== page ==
# 5.2  The Monte Carlo Method

In Section 2.15, we considered quadrature rules for numerical integration. These suffer from the curse of dimensionality, so they are useless for evaluating high-dimensional integrals. The Monte Carlo method is a technique of numerical integration that overcomes this curse. It is as applicable to a 500-dimensional integral as it is to a one-dimensional integral.

###### 5.2.1 Stanislaw Ulam

Credit for inventing the Monte Carlo method often goes to Stanislaw Ulam, a Polish-born mathematician who worked for John von Neumann on the United States’ Manhattan Project during World War II. Ulam is primarily known for designing the hydrogen bomb with Edward Teller in 1951.[1] He conceived of the Monte Carlo method in 1946 while pondering the probability of winning a game of solitaire.[2] After attempting to solve this problem with pure combinatorial calculations, he wondered if it might be simpler to play multiple hands of solitaire and observe the frequency of wins. This lead Ulam to consider how problems of neutron diffusion and other questions of mathematical physics might be represented in a form interpretable as a succession of random operations.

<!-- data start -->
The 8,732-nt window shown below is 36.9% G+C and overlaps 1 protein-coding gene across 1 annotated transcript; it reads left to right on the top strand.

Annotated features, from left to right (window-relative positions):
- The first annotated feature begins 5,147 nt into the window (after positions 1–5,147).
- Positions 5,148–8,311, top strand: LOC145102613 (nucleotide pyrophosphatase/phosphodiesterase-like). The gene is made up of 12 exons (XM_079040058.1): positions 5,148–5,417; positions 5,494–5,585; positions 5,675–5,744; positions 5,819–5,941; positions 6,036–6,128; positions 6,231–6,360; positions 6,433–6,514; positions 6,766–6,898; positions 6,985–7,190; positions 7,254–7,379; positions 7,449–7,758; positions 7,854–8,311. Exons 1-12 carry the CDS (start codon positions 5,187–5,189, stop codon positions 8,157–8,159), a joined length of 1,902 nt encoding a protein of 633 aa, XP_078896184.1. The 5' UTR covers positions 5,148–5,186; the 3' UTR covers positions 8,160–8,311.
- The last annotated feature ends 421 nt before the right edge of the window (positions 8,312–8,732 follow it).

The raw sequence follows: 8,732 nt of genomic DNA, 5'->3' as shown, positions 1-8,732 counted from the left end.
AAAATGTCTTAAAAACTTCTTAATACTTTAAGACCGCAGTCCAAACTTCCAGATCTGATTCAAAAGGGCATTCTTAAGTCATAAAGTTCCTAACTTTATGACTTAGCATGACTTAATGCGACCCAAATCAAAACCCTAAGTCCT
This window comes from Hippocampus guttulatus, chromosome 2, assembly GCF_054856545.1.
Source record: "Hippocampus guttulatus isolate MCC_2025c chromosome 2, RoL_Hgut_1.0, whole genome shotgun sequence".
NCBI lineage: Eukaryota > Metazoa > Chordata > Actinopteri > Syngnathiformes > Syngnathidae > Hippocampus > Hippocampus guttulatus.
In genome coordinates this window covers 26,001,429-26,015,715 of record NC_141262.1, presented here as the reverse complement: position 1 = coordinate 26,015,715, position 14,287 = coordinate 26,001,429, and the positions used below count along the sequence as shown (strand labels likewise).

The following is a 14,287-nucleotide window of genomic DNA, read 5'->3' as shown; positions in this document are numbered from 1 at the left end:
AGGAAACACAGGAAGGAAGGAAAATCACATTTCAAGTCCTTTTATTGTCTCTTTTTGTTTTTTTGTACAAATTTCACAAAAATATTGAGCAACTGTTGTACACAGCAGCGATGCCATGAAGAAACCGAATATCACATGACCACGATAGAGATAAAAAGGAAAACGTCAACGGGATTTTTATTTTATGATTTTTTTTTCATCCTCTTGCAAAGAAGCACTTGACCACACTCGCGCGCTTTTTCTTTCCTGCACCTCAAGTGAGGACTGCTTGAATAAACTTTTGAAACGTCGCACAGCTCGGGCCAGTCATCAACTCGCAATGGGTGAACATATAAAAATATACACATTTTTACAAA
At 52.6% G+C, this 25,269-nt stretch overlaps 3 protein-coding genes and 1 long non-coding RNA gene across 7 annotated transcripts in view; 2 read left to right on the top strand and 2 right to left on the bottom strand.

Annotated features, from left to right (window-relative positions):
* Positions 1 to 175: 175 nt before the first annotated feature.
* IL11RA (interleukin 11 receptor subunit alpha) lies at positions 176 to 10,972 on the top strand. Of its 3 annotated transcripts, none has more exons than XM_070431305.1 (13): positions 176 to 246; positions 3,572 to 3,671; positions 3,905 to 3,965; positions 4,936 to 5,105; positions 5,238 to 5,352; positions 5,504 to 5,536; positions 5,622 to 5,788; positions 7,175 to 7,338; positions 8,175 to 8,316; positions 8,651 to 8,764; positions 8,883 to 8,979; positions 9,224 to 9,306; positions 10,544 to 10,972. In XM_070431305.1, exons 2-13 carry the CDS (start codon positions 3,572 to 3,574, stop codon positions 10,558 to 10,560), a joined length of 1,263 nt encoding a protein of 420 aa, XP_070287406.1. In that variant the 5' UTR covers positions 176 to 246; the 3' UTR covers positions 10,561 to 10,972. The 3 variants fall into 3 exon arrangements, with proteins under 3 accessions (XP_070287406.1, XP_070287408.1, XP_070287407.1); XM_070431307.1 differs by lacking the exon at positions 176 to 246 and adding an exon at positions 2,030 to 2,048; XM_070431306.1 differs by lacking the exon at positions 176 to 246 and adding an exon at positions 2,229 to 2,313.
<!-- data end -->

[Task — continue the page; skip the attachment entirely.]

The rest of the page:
The Monte Carlo method, as it is understood today, encompasses any technique of statistical sampling employed to approximate solutions to quantitative problems. Ulam did not invent statistical sampling. This had been employed to solve quantitative problems before,[3] with physical processes such as dice tosses or card draws being used to generate realizations of samples. Ulam’s contribution was to recognize the potential for the newly invented electronic computer to automate such sampling. Working with John von Neumann and Nicholas Metropolis, he developed algorithms for computer implementations, as well as exploring means of transforming nonrandom problems into random forms that would facilitate their solution via statistical sampling.[4][5] This work transformed statistical sampling from a mathematical curiosity to a formal methodology applicable to a wide variety of problems. It was Metropolis who named the new methodology after the casinos of Monte Carlo. Ulam and Metropolis published the first paper on the Monte Carlo method in 1949.[6]